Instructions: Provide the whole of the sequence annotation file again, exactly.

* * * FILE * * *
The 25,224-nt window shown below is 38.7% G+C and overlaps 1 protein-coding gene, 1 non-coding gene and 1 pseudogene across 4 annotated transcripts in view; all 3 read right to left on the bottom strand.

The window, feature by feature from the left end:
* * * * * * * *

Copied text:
The 25,224-nt window shown below is 38.7% G+C and overlaps 1 protein-coding gene, 1 non-coding gene and 1 pseudogene across 4 annotated transcripts in view; all 3 read right to left on the bottom strand.

The window, feature by feature from the left end: